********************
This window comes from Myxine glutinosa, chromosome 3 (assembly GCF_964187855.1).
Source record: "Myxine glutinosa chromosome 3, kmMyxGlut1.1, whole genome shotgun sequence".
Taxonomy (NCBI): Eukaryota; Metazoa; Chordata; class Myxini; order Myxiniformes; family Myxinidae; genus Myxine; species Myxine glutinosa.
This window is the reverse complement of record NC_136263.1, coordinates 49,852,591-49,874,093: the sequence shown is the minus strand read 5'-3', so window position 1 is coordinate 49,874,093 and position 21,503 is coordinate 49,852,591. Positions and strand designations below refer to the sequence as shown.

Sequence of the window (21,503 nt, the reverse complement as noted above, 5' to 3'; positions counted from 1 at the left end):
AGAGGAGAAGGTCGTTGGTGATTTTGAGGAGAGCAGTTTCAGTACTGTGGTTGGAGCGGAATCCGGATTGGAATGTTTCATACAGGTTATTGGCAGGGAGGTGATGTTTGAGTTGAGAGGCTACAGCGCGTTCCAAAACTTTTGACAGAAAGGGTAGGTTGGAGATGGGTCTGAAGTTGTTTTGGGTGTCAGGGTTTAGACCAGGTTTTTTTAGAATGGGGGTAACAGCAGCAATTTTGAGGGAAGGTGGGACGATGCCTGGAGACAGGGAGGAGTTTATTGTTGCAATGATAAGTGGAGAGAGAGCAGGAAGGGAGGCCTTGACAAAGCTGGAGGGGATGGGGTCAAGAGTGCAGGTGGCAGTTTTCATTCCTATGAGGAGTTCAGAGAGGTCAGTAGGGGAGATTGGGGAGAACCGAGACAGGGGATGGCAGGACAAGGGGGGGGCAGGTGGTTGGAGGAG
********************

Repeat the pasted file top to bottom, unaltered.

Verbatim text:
This window comes from Myxine glutinosa, chromosome 3 (assembly GCF_964187855.1).
Source record: "Myxine glutinosa chromosome 3, kmMyxGlut1.1, whole genome shotgun sequence".
Taxonomy (NCBI): Eukaryota; Metazoa; Chordata; class Myxini; order Myxiniformes; family Myxinidae; genus Myxine; species Myxine glutinosa.
This window is the reverse complement of record NC_136263.1, coordinates 49,852,591-49,874,093: the sequence shown is the minus strand read 5'-3', so window position 1 is coordinate 49,874,093 and position 21,503 is coordinate 49,852,591. Positions and strand designations below refer to the sequence as shown.

Sequence of the window (21,503 nt, the reverse complement as noted above, 5' to 3'; positions counted from 1 at the left end):
AGAGGAGAAGGTCGTTGGTGATTTTGAGGAGAGCAGTTTCAGTACTGTGGTTGGAGCGGAATCCGGATTGGAATGTTTCATACAGGTTATTGGCAGGGAGGTGATGTTTGAGTTGAGAGGCTACAGCGCGTTCCAAAACTTTTGACAGAAAGGGTAGGTTGGAGATGGGTCTGAAGTTGTTTTGGGTGTCAGGGTTTAGACCAGGTTTTTTTAGAATGGGGGTAACAGCAGCAATTTTGAGGGAAGGTGGGACGATGCCTGGAGACAGGGAGGAGTTTATTGTTGCAATGATAAGTGGAGAGAGAGCAGGAAGGGAGGCCTTGACAAAGCTGGAGGGGATGGGGTCAAGAGTGCAGGTGGCAGTTTTCATTCCTATGAGGAGTTCAGAGAGGTCAGTAGGGGAGATTGGGGAGAACCGAGACAGGGGATGGCAGGACAAGGGGGGGGCAGGTGGTTGGAGGAG